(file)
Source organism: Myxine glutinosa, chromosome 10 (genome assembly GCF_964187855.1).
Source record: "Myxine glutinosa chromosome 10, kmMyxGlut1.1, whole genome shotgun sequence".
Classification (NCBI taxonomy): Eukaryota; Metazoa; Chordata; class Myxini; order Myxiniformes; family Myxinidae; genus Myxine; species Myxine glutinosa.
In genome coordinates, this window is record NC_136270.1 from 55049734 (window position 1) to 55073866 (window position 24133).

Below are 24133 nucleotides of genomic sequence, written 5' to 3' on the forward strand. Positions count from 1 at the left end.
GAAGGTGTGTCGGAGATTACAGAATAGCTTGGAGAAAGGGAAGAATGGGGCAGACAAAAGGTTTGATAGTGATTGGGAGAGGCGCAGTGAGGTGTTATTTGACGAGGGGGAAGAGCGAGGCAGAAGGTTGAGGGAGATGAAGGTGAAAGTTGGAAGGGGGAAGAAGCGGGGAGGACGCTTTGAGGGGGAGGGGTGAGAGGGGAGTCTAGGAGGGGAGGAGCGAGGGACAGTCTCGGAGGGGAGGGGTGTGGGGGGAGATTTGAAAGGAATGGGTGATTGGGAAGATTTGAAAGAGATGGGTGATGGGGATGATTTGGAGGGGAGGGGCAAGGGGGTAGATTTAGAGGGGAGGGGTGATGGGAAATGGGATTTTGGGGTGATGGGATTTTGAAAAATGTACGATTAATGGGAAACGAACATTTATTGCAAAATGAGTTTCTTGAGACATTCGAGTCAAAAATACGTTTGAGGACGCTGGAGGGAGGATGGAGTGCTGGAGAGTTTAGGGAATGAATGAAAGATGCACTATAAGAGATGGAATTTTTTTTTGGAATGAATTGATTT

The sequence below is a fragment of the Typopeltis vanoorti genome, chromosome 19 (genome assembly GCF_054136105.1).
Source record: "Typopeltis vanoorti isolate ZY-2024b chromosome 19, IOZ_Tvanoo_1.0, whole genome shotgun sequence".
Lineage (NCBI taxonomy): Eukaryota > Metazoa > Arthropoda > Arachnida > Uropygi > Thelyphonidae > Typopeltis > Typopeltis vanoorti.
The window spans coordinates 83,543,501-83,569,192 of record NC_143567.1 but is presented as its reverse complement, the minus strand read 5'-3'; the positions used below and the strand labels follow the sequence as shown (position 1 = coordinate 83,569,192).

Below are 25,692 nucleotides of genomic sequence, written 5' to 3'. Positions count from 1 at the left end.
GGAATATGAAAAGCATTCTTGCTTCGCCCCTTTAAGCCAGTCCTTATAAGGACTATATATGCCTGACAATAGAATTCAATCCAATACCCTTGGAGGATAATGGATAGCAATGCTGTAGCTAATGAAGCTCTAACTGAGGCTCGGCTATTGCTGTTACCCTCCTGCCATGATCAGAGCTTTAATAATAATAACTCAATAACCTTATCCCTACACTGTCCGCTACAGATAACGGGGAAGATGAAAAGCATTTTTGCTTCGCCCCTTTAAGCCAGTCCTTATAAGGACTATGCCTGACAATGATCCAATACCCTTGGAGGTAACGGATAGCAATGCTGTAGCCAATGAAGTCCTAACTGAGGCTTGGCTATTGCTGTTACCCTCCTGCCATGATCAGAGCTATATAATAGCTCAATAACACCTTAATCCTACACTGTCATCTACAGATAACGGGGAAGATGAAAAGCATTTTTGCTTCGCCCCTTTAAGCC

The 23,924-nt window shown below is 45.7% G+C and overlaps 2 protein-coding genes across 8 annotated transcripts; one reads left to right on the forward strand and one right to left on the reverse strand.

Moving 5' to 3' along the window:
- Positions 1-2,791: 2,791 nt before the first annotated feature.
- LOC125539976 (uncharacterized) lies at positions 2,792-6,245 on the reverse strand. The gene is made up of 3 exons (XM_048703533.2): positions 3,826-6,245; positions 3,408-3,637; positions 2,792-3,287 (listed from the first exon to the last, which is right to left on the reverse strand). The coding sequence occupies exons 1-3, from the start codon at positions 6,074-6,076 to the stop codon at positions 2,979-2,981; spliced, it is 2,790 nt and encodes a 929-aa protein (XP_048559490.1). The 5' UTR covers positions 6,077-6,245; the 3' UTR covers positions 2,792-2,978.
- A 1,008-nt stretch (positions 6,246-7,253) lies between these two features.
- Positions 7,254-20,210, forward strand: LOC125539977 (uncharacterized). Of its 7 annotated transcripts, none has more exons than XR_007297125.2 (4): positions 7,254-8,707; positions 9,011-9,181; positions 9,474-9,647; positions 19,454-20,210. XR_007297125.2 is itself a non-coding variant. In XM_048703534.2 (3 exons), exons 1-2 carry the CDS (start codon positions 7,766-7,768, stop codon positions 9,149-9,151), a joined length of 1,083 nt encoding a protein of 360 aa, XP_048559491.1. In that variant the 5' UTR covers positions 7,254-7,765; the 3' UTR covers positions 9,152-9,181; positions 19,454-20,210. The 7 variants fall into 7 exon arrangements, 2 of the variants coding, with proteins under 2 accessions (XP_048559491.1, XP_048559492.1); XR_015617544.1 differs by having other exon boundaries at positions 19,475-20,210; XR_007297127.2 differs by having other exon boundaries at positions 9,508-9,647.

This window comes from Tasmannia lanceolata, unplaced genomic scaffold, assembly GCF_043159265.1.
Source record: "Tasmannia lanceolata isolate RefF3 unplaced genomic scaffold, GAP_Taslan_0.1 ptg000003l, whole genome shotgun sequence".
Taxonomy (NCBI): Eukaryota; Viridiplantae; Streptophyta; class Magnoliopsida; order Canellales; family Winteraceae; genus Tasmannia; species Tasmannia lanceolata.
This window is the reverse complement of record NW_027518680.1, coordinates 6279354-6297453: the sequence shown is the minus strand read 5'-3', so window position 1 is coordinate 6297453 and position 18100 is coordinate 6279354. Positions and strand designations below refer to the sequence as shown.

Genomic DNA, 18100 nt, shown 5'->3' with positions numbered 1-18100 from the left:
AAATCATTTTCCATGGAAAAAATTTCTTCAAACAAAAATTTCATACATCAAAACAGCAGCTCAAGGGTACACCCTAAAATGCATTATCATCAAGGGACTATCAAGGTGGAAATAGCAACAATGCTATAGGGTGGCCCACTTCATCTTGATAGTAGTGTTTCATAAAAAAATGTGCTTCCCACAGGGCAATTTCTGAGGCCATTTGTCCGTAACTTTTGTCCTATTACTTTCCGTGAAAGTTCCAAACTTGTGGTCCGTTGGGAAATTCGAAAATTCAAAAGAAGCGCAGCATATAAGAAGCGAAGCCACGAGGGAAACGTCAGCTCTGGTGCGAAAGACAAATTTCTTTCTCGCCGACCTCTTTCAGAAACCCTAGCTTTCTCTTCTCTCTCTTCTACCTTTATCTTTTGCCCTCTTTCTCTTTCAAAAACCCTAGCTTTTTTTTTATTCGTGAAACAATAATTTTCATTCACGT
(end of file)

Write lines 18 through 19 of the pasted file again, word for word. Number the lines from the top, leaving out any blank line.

- Positions 7,254-20,210, forward strand: LOC125539977 (uncharacterized). Of its 7 annotated transcripts, none has more exons than XR_007297125.2 (4): positions 7,254-8,707; positions 9,011-9,181; positions 9,474-9,647; positions 19,454-20,210. XR_007297125.2 is itself a non-coding variant. In XM_048703534.2 (3 exons), exons 1-2 carry the CDS (start codon positions 7,766-7,768, stop codon positions 9,149-9,151), a joined length of 1,083 nt encoding a protein of 360 aa, XP_048559491.1. In that variant the 5' UTR covers positions 7,254-7,765; the 3' UTR covers positions 9,152-9,181; positions 19,454-20,210. The 7 variants fall into 7 exon arrangements, 2 of the variants coding, with proteins under 2 accessions (XP_048559491.1, XP_048559492.1); XR_015617544.1 differs by having other exon boundaries at positions 19,475-20,210; XR_007297127.2 differs by having other exon boundaries at positions 9,508-9,647.

This window comes from Tasmannia lanceolata, unplaced genomic scaffold, assembly GCF_043159265.1.